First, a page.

Continuing to examine and hold a lively discussion of the Northern Virginia Real Estate market.
Please post your local house search updates, MLS finds, on-topic ideas, and links here.
kevin, don't click this link.
Robert said..."You make it seem like I'm out here on an island by myself. I can post expert after expert that says WDC is going to see significant job creation over the next few years. "You are out on an island by yourself. I can post you expert after expert saying there are going to be significant price declines in real estate over the next few years, but you'll still think prices are going to rise.MM,Typical garbage, it'll never stop.What's really funny is that it sounds like they're going to expand the credit to move-up buyers. Anybody with at least an elementary knowledge of supply and demand knows how that will pummel the housing market.
Anielarke, Thanks for the numbers about our rent & payment differences. We liked your tip on short sales and had not heard that appraisals helped shorten the time. We don't mind Springfield or Burke because we both work in Fairview Park and the commute isn't too bad from there. The townhouse we rent has some features we can add to any townhouse we buy so that is okay to buy an older place. We are going to see some townhouses this afternoon and even if it is a short sale we might only have to pay the higher rent for a few months.
waiting_too,good luck! If Blarney Stone isn't on your list, check it out. It's in the best condition of any place we've seen in the slightly lower price bracket. I think you could probably get it for $310k.
this home has so many personalities and characters, and maybe because of that it sat for months and was sold well under list (and tax asses).
Kevin,How do move up buyers create more supply than they do demand? They create liquidity and transactions... Adding more of both brings the ratio of supply and demand closer to 1.I think it depends strongly on what you think the sellers will be selling and what they will be buying. How is that distribution going to play out.Boondoggle, total boondoggle, but if it creates more supply amongst the homes I might want, I'll roll with it I guess.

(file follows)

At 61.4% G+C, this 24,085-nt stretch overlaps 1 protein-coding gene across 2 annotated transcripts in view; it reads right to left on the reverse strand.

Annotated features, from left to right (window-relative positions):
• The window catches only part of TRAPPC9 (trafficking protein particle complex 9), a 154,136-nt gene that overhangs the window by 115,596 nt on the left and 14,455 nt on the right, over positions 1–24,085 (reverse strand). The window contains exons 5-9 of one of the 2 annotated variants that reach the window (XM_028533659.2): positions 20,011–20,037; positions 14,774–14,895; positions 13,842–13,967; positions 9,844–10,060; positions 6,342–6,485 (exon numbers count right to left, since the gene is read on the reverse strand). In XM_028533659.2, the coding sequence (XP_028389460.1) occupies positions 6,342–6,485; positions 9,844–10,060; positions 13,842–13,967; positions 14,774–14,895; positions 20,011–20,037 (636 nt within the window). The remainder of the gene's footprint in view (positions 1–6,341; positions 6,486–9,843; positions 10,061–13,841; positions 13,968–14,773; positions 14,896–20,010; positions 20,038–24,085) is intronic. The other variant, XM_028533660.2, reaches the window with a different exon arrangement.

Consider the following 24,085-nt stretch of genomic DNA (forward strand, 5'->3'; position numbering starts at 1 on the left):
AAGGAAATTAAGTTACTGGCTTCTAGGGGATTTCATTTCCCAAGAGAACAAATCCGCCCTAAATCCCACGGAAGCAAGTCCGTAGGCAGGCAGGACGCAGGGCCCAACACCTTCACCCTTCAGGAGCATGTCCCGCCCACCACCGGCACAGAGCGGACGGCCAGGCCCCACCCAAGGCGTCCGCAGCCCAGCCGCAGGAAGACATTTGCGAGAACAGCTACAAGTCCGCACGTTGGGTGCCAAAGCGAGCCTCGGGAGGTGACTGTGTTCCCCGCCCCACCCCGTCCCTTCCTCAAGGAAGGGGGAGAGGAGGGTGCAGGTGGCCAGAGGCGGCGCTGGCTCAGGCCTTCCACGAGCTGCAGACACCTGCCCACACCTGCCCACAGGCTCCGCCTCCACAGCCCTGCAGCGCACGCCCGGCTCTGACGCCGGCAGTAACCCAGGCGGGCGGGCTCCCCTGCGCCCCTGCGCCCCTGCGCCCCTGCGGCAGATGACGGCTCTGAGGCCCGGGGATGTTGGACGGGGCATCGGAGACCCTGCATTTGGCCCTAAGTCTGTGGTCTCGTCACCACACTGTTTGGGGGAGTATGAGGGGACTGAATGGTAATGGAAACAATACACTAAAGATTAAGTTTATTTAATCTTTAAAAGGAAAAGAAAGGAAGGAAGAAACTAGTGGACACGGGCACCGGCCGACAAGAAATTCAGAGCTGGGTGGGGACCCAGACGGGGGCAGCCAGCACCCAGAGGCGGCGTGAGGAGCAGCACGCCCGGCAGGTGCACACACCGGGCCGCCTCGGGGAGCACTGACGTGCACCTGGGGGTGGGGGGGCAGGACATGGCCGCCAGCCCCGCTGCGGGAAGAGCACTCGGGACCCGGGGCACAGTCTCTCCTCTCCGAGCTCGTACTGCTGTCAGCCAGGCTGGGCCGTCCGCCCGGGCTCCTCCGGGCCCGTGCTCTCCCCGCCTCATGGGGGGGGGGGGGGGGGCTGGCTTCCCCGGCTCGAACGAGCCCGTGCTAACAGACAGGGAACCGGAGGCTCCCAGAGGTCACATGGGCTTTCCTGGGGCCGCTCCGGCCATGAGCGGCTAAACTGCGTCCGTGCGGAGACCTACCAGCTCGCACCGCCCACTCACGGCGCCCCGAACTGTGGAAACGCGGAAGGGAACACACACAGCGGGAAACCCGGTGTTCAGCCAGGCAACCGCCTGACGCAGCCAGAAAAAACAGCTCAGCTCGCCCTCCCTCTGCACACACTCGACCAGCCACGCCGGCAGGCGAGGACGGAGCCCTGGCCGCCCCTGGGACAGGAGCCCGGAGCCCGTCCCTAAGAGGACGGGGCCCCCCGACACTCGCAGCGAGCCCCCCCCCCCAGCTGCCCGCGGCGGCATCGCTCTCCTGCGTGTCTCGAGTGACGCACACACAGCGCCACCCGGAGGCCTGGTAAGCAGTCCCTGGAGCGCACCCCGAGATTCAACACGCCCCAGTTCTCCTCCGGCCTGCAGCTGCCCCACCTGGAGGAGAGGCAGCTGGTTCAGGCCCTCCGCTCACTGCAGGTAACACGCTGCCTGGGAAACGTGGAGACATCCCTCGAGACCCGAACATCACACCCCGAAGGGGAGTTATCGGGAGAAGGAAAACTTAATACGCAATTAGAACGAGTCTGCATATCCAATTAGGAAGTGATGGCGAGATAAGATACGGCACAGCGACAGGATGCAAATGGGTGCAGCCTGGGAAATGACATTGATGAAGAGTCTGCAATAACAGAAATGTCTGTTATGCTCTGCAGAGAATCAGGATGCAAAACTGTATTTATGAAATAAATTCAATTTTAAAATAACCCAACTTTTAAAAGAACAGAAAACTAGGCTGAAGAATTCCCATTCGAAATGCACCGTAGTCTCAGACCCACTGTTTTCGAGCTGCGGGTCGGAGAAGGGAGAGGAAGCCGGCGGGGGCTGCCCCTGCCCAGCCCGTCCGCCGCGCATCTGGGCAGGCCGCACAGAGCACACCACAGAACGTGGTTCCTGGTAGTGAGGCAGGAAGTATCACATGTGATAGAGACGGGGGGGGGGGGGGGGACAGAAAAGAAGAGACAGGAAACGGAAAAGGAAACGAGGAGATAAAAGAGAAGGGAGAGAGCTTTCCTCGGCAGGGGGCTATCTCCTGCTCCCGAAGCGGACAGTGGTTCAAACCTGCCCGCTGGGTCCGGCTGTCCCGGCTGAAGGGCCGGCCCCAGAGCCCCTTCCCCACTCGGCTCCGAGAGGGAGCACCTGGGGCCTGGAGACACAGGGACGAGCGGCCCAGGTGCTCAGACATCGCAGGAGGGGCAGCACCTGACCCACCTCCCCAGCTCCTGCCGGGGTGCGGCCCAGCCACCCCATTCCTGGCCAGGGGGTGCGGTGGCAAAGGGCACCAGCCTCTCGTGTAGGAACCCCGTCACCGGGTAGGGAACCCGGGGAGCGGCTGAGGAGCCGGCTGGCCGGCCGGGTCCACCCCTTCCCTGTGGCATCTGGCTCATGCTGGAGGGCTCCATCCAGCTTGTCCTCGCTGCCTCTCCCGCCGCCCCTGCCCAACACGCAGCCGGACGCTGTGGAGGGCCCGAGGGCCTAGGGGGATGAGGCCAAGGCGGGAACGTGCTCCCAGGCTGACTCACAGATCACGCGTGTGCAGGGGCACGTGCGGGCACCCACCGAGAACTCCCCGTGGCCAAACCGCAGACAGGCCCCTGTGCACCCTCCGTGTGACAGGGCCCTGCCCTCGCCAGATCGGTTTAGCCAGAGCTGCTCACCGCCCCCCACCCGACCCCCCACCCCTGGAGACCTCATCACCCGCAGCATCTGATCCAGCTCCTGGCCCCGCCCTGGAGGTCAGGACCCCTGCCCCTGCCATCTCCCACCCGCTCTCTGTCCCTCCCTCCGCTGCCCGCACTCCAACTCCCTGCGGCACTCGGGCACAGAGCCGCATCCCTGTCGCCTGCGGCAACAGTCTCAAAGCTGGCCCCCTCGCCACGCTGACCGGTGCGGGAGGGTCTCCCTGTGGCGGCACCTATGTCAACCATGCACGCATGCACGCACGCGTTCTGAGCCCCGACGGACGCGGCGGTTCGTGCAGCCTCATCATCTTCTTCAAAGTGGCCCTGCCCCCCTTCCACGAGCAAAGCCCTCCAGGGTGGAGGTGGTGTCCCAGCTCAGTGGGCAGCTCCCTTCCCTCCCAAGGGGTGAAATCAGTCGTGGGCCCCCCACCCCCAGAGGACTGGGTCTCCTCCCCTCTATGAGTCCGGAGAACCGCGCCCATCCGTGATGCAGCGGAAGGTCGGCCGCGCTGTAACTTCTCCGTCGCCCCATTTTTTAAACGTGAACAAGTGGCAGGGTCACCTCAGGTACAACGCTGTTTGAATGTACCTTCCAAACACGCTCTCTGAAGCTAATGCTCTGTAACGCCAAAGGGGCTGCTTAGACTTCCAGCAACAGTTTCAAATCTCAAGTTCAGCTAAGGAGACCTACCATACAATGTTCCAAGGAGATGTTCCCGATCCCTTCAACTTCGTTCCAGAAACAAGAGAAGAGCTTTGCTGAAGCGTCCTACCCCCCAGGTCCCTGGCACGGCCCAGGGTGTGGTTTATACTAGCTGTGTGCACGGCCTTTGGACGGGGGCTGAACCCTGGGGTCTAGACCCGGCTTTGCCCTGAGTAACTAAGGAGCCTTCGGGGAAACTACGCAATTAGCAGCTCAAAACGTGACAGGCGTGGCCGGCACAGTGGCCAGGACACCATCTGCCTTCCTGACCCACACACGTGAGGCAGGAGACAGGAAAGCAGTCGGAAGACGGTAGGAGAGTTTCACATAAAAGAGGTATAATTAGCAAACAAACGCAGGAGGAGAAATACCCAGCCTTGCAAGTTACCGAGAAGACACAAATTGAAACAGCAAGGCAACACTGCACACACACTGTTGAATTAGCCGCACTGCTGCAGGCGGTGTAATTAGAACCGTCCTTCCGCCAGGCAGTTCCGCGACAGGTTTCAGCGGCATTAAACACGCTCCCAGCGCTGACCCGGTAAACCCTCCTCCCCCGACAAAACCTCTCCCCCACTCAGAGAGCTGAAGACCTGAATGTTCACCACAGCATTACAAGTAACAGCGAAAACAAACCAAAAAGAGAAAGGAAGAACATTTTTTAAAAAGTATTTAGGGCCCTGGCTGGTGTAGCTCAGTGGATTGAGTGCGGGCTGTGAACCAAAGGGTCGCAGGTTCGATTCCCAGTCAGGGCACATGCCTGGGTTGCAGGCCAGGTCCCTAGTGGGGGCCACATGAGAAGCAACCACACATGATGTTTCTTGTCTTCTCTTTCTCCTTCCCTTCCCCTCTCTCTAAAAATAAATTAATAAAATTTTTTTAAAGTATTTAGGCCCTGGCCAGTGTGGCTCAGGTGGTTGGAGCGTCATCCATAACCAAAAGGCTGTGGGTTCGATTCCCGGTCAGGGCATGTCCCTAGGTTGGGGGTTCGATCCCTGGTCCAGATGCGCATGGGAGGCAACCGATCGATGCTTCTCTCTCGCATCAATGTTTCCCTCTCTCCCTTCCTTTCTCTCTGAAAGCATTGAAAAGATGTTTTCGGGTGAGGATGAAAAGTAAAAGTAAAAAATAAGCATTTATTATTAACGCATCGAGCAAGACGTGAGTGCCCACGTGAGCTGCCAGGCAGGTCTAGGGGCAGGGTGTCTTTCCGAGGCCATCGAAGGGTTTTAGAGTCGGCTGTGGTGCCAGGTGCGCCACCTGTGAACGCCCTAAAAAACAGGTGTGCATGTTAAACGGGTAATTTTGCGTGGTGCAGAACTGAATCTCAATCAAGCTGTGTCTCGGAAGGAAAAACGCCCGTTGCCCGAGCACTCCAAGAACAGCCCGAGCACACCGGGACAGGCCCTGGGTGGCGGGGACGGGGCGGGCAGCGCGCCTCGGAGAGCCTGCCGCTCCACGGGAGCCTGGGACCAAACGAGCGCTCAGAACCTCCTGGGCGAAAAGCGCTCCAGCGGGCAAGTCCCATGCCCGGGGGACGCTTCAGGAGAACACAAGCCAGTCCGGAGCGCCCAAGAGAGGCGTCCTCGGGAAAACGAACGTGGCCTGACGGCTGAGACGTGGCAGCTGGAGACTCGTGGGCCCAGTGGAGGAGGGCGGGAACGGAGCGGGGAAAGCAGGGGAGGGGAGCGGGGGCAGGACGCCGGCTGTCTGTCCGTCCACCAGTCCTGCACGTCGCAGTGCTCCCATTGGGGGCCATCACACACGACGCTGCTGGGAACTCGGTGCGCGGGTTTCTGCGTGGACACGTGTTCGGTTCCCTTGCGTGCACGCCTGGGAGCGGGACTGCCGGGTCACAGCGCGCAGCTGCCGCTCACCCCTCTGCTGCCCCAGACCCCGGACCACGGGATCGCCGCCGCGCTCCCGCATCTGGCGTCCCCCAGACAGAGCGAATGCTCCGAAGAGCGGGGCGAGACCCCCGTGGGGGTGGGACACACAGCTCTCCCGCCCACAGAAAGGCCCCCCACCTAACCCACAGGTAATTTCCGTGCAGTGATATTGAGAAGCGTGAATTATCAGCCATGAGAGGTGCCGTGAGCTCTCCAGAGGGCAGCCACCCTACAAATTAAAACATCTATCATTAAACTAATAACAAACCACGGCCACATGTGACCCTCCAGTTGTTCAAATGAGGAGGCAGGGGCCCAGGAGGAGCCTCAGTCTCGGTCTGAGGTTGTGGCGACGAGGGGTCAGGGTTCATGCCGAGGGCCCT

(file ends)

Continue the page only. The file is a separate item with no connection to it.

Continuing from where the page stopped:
MM, I always thought that house was baffling. It looks like the kitchen is in a loft. I didn't know it finally sold--thanks for the link.
Cara, Thanks for the tips. We weren't going to see the short sale but if it there isn't too much damage from the shower it might be fixable. Agent said it is an approved short sale (I guess because of the time) and they pay $10,000 for closing costs. We want at least a brick front so if Blarney Stone has one, we will look at it. Another one is coming up on Pond Spice (or Spice Pond?) in Burke Center that is supposed to be good. We will check the sex offeder registry for all places. The garage is nice but not worth losing resale value.
It is approved, 330k with 10k back. The wood is rotted. Your call on how much that's going to cost to rip out.Blarney Stone has a brick front, it's drawback is bedroom size/shape, (11x8? and 12x8?, small master) and nothing particularly appealing about the location. (nothing bad either, just no lakes or woods or whatever). Pond Spice/Quiet Pond area around Terra Centre has major parking issues, and 3 registered sex offenders.
Cara, they'll add more supply than demand because many more will list, not all will sell and move up. Contrast that to before, where they were only inducing demand. Now they're inducing both, but supply first. On top of that, since they are move-ups, the demand they're creating once they sell will likely be on the higher end than the lower end. So a lot of houses will be selling, and the only surge of buying will come from those that actually sell. Does that make sense?
kevin,yeah. makes sense. Just as you were against the $15k for everyone, I'm still against this, even if it works in my favor. It's still just as wrong, wrong, wrong wrong.Just unabashedly purely for NAR and NAHB. (and me, but I know they're not thinking about me).If it does bring prices back to the trend line of pre-2002 I should be happy about it, but man what a waste of money. They just can't stop tinkering can they?
o,o,o, it gets worse.They have to buy their new place in a limited time frame. Not sell the old one, what happens to prices when people are carrying two mortgages and just need to cut their losses?? Or happens to rents?Yikes!!!This is such a bad idea. Jaw-dropping.
I just read Calculated Risk's account of the new tax credit and nearly had a fit. We closed the sale of our condo on Friday.Now it appears we would have been eligible for the "move up" buyers tax credit if we had stayed an extra 6 weeks!! (We would have lived in it 5 years as of January.)So now we are stuck buying into an inflated market with our tax dollars (and our kids' future tax dollars) subsidizing this nonsense.http://www.calculatedriskblog.com/2009/10/home-buyer-tax-credit-to-be-extended.html